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question about exact behaviour with data=ordered.



Suppose I have a large machine with 24Gig of memory, and I write a 2
gig file.  This is below 10% and so background_dirty_threshold wont
cause any write out.
Suppose that a regular journal commit is then triggered.  

Am I correct in thinking this will flush out the full 2Gig, causing
the commit to take about 30 seconds if the drive sustains
60Meg/second?

If so, what other operations will be blocked while the commit happens?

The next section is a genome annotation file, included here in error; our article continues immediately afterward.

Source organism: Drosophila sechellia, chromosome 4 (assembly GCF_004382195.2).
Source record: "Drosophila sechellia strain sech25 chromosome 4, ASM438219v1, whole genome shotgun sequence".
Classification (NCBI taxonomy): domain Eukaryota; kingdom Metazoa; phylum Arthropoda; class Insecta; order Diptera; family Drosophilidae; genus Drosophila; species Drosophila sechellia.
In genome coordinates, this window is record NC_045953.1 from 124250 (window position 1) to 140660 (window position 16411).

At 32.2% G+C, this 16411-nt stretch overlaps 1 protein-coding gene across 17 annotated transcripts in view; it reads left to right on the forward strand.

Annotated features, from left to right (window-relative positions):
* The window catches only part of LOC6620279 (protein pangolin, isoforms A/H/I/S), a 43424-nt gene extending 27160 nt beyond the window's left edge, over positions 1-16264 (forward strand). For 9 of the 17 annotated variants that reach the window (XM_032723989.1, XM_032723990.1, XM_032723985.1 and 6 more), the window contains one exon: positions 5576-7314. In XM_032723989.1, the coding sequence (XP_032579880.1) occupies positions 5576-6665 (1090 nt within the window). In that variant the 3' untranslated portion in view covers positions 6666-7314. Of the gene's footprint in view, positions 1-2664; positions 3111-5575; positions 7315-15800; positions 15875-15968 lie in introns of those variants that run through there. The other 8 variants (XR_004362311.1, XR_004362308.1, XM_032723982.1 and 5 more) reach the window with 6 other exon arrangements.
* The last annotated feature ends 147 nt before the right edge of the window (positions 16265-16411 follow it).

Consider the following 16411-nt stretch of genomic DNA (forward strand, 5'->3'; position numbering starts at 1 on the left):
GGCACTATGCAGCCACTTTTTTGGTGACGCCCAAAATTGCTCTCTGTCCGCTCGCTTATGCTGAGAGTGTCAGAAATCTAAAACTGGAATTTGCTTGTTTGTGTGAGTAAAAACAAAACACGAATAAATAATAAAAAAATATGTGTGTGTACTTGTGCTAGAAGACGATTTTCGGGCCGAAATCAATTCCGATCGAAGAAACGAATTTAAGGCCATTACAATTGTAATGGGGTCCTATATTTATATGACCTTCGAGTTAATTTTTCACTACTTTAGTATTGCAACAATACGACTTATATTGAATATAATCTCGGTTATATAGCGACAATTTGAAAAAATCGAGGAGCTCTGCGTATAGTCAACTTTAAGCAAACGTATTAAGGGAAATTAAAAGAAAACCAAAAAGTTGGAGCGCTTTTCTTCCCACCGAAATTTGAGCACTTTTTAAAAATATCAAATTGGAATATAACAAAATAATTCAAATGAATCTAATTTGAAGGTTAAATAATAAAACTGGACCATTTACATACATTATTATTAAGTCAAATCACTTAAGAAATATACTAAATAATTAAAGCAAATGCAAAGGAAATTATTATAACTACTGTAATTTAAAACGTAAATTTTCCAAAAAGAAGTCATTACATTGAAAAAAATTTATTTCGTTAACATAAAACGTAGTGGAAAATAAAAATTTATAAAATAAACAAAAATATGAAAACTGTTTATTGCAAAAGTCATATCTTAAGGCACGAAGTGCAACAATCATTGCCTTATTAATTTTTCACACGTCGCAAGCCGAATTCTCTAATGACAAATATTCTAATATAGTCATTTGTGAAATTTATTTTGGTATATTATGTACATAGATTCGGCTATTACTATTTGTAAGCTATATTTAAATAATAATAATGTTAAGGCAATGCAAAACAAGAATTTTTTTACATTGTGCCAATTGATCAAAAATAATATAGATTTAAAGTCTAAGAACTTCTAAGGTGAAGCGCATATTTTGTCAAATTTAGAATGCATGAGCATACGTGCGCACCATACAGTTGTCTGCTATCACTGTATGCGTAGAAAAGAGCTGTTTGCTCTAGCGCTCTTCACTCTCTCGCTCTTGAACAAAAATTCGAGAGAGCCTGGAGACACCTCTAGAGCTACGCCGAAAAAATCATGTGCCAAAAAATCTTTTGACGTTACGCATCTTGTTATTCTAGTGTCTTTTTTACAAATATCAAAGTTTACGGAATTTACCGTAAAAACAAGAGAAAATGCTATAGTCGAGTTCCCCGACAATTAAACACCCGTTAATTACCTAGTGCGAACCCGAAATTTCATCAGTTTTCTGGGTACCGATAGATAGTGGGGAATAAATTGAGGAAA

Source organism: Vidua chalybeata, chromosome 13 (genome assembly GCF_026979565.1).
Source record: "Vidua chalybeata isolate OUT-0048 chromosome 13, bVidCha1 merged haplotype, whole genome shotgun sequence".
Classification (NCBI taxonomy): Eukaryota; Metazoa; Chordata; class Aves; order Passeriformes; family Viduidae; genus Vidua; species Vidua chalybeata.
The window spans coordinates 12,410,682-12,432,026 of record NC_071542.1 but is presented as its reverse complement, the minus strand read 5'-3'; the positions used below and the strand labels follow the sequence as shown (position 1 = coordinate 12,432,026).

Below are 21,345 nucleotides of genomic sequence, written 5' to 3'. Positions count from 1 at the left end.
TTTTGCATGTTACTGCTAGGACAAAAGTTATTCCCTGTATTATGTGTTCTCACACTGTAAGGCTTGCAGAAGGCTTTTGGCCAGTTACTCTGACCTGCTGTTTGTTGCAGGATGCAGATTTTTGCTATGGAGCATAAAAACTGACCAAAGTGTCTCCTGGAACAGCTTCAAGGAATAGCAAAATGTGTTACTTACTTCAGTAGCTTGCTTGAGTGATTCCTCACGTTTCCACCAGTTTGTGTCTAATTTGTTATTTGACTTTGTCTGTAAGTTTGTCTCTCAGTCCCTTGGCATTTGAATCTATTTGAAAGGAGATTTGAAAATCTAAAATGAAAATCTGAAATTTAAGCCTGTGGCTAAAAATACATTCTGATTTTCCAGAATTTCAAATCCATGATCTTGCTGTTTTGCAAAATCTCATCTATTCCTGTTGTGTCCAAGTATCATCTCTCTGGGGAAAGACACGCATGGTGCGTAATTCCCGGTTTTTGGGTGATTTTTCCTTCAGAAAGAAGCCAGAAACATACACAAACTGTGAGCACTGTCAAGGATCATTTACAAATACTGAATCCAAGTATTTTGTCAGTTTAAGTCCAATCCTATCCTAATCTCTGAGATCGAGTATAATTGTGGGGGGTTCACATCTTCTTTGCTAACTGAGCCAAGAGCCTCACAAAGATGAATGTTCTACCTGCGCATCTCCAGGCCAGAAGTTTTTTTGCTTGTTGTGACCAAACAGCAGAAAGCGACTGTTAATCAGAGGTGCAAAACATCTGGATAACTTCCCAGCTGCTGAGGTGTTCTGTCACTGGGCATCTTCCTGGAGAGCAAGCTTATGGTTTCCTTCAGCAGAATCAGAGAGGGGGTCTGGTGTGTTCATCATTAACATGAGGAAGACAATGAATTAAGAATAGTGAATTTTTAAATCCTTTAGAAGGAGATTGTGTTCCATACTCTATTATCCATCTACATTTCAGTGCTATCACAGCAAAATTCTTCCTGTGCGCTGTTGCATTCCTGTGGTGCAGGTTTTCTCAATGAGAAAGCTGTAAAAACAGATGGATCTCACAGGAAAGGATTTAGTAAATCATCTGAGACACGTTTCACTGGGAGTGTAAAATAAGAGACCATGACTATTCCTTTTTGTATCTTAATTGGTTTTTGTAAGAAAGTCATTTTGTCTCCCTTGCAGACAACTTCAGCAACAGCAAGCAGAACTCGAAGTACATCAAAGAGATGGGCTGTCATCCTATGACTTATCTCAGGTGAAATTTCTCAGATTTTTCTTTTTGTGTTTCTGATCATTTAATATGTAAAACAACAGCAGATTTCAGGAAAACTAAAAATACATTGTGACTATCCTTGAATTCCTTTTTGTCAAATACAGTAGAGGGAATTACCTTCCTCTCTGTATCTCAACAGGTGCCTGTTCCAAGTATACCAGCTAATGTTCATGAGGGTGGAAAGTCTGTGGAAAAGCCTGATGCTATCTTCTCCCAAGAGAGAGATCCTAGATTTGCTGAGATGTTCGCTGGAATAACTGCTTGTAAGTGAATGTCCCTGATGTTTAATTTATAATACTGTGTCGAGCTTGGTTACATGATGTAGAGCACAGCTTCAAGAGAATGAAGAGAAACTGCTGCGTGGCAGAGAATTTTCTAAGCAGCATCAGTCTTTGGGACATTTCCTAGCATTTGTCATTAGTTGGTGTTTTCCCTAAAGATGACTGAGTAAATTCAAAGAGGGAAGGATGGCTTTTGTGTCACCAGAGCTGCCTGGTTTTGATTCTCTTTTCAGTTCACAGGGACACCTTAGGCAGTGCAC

I assume sync updates (rm, chmod, mkdir etc) will block?
Is it safe to assume that normaly async writes won't block?
What about if they extend the file and so change the file size?
What about atime updates? Could they ever block for the full 30
seconds?


Supposing lots of stuff would block for 30seconds, is there anything
that could be done to improve this?  Would it be possible (easy?) to
modify the commit process to flush out 'ordered' data without locking
the journal?


As you might guess, we have a situation where writing large files on a
large-memory machine is causing occasional bad fs delays and I'm
trying to understand what is going on.

Thanks for any input,
NeilBrown


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